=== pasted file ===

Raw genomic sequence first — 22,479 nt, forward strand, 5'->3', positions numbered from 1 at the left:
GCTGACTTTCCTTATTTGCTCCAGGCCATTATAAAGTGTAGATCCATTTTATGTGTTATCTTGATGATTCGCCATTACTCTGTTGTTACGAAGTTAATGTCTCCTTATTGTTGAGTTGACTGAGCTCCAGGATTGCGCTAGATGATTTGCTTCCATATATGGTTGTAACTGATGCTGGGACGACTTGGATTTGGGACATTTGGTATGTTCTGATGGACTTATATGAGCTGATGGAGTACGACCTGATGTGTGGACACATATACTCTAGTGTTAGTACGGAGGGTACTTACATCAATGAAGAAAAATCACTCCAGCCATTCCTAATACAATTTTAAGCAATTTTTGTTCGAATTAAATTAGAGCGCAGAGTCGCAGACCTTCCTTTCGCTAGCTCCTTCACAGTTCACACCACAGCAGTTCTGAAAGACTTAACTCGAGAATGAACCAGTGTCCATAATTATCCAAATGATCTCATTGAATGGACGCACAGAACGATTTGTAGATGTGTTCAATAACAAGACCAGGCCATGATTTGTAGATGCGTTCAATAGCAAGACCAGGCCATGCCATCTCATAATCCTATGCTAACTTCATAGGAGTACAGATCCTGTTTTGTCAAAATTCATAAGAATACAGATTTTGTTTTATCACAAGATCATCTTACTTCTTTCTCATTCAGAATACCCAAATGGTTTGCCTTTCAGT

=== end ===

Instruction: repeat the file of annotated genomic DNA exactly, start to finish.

Raw genomic sequence first — 22,479 nt, forward strand, 5'->3', positions numbered from 1 at the left:
GCTGACTTTCCTTATTTGCTCCAGGCCATTATAAAGTGTAGATCCATTTTATGTGTTATCTTGATGATTCGCCATTACTCTGTTGTTACGAAGTTAATGTCTCCTTATTGTTGAGTTGACTGAGCTCCAGGATTGCGCTAGATGATTTGCTTCCATATATGGTTGTAACTGATGCTGGGACGACTTGGATTTGGGACATTTGGTATGTTCTGATGGACTTATATGAGCTGATGGAGTACGACCTGATGTGTGGACACATATACTCTAGTGTTAGTACGGAGGGTACTTACATCAATGAAGAAAAATCACTCCAGCCATTCCTAATACAATTTTAAGCAATTTTTGTTCGAATTAAATTAGAGCGCAGAGTCGCAGACCTTCCTTTCGCTAGCTCCTTCACAGTTCACACCACAGCAGTTCTGAAAGACTTAACTCGAGAATGAACCAGTGTCCATAATTATCCAAATGATCTCATTGAATGGACGCACAGAACGATTTGTAGATGTGTTCAATAACAAGACCAGGCCATGATTTGTAGATGCGTTCAATAGCAAGACCAGGCCATGCCATCTCATAATCCTATGCTAACTTCATAGGAGTACAGATCCTGTTTTGTCAAAATTCATAAGAATACAGATTTTGTTTTATCACAAGATCATCTTACTTCTTTCTCATTCAGAATACCCAAATGGTTTGCCTTTCAGT